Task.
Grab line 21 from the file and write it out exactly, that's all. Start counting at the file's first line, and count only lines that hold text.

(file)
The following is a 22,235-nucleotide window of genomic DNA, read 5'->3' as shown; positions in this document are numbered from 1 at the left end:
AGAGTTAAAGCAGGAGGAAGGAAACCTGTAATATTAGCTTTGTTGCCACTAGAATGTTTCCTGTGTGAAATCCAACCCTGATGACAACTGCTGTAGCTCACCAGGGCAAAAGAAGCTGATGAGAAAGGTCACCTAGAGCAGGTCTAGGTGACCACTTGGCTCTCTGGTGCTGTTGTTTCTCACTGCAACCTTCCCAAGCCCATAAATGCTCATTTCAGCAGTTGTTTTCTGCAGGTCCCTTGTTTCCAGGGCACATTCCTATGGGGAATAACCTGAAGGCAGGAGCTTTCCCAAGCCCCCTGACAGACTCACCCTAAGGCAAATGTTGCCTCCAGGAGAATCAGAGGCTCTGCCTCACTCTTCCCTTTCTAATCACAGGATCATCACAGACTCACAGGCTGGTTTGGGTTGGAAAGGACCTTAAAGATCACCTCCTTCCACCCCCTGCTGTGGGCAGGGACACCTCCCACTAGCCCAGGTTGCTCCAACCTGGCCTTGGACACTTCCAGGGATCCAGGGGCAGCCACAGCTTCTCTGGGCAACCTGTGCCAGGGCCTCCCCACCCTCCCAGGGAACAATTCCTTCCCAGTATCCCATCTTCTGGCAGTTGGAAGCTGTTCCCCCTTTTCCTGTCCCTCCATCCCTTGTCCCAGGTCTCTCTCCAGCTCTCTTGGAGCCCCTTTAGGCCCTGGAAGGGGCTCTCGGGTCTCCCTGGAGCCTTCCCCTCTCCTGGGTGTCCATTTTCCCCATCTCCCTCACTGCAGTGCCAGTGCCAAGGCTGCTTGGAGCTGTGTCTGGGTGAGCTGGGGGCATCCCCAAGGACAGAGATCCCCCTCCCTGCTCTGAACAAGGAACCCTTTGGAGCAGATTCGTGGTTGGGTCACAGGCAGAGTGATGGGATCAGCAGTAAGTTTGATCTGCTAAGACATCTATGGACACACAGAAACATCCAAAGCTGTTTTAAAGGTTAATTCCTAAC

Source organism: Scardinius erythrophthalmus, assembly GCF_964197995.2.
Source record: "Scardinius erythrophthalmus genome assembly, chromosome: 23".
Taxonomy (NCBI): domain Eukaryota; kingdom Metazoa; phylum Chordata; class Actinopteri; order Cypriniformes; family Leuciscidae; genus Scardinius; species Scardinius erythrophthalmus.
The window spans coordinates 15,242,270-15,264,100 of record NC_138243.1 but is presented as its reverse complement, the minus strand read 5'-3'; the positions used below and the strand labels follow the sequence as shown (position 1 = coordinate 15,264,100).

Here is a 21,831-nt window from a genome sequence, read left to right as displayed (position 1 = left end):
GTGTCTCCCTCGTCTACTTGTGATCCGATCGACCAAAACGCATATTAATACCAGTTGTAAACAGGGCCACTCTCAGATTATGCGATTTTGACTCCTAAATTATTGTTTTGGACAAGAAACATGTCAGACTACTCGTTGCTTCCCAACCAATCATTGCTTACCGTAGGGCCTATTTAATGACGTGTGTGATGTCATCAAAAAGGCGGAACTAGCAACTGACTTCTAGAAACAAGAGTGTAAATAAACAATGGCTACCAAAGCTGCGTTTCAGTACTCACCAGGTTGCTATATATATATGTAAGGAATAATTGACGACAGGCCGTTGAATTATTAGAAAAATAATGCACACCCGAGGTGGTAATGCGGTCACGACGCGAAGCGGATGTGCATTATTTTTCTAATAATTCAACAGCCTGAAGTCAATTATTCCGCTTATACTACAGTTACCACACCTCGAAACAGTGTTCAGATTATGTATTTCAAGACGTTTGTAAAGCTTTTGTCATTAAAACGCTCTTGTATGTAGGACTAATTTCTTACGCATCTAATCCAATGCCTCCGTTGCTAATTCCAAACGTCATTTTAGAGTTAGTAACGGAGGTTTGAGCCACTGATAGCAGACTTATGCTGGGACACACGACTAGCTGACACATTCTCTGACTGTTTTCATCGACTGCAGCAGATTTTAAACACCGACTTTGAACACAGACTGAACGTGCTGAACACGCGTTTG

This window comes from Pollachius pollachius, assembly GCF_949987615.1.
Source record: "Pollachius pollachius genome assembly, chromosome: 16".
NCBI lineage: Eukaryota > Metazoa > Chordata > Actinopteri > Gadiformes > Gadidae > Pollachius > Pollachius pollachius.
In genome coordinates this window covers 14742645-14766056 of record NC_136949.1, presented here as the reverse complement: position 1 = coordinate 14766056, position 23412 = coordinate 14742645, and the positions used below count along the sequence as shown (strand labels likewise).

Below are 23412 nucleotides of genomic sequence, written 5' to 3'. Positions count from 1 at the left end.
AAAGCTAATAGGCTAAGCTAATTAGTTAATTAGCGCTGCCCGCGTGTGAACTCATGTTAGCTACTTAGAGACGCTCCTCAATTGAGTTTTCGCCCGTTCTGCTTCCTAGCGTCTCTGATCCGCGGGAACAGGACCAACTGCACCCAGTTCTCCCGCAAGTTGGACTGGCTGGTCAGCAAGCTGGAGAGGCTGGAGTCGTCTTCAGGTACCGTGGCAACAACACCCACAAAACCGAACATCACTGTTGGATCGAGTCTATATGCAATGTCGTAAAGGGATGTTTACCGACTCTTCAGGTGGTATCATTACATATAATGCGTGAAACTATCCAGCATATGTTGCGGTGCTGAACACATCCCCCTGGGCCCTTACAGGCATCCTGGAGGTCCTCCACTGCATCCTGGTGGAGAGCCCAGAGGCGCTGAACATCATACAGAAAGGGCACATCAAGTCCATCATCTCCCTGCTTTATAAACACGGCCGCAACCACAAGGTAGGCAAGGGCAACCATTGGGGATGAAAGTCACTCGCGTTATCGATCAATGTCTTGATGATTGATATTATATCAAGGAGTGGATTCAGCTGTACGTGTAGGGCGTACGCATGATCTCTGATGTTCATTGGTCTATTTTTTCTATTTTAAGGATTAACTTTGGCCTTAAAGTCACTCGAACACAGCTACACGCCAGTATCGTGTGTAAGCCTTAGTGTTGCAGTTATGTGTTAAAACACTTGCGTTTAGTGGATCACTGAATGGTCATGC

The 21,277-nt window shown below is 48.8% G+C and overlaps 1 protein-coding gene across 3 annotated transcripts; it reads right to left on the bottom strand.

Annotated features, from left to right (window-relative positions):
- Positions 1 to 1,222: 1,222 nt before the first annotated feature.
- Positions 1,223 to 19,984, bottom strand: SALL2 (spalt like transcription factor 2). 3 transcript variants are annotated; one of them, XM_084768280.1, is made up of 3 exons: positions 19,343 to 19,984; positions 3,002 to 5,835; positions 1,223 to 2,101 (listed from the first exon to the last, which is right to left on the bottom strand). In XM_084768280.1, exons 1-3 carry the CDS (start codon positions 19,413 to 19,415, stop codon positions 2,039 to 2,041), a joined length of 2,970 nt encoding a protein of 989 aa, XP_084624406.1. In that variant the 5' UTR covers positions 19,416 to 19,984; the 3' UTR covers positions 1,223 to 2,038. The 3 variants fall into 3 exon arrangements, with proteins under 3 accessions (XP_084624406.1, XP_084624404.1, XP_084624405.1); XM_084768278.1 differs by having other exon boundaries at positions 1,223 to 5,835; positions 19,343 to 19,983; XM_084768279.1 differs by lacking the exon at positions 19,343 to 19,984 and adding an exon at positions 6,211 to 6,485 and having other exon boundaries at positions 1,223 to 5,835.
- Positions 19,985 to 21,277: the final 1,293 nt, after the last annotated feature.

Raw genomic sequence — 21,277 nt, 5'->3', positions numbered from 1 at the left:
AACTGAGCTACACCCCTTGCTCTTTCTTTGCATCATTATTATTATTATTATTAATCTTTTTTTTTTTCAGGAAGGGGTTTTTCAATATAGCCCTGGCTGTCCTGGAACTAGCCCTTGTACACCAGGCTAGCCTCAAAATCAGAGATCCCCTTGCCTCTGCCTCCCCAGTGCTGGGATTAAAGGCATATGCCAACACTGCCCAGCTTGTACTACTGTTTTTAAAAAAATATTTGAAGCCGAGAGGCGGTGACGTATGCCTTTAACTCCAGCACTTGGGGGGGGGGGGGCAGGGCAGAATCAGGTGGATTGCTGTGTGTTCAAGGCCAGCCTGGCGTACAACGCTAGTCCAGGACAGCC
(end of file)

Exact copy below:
AACTGAGCTACACCCCTTGCTCTTTCTTTGCATCATTATTATTATTATTATTAATCTTTTTTTTTTTCAGGAAGGGGTTTTTCAATATAGCCCTGGCTGTCCTGGAACTAGCCCTTGTACACCAGGCTAGCCTCAAAATCAGAGATCCCCTTGCCTCTGCCTCCCCAGTGCTGGGATTAAAGGCATATGCCAACACTGCCCAGCTTGTACTACTGTTTTTAAAAAAATATTTGAAGCCGAGAGGCGGTGACGTATGCCTTTAACTCCAGCACTTGGGGGGGGGGGGGCAGGGCAGAATCAGGTGGATTGCTGTGTGTTCAAGGCCAGCCTGGCGTACAACGCTAGTCCAGGACAGCC